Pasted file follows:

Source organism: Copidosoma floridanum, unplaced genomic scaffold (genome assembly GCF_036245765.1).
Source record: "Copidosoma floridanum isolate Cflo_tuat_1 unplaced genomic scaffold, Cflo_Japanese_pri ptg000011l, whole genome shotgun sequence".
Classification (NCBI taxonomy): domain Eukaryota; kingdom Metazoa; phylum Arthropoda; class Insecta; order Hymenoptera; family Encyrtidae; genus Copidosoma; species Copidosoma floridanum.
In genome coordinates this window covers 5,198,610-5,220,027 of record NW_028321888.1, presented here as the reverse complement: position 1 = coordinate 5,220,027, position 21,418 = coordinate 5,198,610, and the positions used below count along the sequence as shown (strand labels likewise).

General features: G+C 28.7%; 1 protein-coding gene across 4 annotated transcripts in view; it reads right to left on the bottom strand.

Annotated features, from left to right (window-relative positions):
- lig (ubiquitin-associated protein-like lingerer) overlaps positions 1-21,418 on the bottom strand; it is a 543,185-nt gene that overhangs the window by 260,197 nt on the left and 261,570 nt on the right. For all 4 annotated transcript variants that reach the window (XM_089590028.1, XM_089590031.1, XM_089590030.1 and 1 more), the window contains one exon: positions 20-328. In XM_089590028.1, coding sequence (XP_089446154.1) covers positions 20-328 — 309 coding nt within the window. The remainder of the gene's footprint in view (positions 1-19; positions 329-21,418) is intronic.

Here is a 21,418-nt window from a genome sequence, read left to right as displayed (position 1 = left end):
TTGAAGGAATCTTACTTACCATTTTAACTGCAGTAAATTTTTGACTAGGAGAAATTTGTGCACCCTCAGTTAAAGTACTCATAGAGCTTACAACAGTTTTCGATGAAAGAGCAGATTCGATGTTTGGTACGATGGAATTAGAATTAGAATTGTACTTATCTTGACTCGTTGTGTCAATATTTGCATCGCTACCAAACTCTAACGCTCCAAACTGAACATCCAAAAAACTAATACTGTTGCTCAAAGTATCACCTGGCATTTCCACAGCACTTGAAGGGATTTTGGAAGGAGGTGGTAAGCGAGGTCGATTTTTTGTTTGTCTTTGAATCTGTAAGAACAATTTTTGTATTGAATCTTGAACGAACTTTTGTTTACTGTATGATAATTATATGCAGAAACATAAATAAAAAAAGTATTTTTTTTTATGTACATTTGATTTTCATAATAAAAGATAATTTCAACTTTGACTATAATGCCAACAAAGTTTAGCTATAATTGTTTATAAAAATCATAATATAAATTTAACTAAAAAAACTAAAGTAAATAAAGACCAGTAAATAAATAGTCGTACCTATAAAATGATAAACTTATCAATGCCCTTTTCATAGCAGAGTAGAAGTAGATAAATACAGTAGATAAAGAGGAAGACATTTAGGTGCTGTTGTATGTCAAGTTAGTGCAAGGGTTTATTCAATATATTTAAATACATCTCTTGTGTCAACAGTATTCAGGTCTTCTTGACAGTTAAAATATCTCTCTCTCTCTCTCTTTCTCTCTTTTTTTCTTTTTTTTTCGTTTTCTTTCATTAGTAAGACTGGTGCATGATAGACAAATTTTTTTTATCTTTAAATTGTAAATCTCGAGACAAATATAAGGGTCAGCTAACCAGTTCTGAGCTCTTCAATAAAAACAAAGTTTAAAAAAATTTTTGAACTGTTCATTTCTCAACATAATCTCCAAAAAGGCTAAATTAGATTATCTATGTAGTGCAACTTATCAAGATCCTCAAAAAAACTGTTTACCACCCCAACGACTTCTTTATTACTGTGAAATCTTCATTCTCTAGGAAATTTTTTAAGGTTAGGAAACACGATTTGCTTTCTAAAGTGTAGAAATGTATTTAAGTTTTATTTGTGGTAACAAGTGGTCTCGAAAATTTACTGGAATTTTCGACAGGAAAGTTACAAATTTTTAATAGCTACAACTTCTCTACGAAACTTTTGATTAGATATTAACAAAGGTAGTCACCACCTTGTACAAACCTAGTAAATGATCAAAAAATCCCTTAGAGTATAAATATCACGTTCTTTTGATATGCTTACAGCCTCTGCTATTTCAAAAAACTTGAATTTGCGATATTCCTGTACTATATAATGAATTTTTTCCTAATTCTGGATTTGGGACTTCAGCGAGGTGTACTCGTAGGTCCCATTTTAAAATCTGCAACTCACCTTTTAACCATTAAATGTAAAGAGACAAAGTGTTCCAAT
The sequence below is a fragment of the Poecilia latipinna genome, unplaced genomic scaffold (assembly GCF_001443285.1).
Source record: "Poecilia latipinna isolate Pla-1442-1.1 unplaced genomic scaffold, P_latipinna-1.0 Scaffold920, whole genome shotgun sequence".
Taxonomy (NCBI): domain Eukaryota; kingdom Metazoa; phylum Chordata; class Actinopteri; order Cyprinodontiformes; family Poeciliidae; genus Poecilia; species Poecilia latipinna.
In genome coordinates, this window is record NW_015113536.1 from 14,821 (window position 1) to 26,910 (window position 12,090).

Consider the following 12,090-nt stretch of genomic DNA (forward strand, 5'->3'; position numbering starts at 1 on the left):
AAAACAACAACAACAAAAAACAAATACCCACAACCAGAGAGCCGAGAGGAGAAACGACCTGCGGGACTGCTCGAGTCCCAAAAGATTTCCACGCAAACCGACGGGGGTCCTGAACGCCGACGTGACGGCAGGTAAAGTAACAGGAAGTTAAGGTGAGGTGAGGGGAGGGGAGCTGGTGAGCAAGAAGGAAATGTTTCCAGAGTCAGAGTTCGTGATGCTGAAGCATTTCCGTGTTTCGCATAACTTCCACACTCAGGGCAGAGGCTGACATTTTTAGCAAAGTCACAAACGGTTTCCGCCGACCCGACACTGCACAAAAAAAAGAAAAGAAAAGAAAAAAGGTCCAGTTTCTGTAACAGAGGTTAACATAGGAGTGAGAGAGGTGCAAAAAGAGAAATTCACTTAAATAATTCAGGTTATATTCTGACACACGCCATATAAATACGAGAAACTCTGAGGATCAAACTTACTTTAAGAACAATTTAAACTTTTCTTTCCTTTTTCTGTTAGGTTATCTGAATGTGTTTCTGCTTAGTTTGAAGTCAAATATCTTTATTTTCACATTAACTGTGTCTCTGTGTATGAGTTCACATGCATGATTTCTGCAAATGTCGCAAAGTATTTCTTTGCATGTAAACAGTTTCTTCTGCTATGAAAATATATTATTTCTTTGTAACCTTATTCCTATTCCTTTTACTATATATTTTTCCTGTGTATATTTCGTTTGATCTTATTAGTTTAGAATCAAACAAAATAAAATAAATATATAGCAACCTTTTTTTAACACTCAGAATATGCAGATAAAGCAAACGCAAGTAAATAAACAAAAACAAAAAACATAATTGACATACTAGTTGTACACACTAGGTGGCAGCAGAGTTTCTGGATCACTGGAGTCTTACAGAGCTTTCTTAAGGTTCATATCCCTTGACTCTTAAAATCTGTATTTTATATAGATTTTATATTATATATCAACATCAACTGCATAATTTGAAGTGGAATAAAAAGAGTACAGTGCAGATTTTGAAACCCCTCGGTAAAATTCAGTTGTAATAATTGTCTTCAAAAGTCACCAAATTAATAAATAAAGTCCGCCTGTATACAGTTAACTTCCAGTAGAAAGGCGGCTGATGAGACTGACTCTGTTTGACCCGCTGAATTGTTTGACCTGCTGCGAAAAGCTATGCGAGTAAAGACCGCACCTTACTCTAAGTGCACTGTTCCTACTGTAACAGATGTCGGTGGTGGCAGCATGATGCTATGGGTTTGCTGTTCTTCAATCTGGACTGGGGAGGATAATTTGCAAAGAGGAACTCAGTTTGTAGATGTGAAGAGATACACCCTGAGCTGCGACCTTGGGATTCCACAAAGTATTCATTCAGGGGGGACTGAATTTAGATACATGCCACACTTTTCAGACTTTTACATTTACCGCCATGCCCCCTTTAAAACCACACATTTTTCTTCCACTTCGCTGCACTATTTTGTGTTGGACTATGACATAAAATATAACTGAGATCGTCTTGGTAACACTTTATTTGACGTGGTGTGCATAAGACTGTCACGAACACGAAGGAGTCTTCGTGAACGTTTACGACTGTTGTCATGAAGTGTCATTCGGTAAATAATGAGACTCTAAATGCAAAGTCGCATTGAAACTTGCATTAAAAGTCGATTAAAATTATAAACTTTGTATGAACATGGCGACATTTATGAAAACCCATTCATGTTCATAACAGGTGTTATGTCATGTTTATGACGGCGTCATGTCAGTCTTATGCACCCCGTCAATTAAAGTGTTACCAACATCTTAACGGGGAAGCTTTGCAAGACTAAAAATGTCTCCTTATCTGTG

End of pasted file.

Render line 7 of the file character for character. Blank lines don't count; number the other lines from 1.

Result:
- lig (ubiquitin-associated protein-like lingerer) overlaps positions 1-21,418 on the bottom strand; it is a 543,185-nt gene that overhangs the window by 260,197 nt on the left and 261,570 nt on the right. For all 4 annotated transcript variants that reach the window (XM_089590028.1, XM_089590031.1, XM_089590030.1 and 1 more), the window contains one exon: positions 20-328. In XM_089590028.1, coding sequence (XP_089446154.1) covers positions 20-328 — 309 coding nt within the window. The remainder of the gene's footprint in view (positions 1-19; positions 329-21,418) is intronic.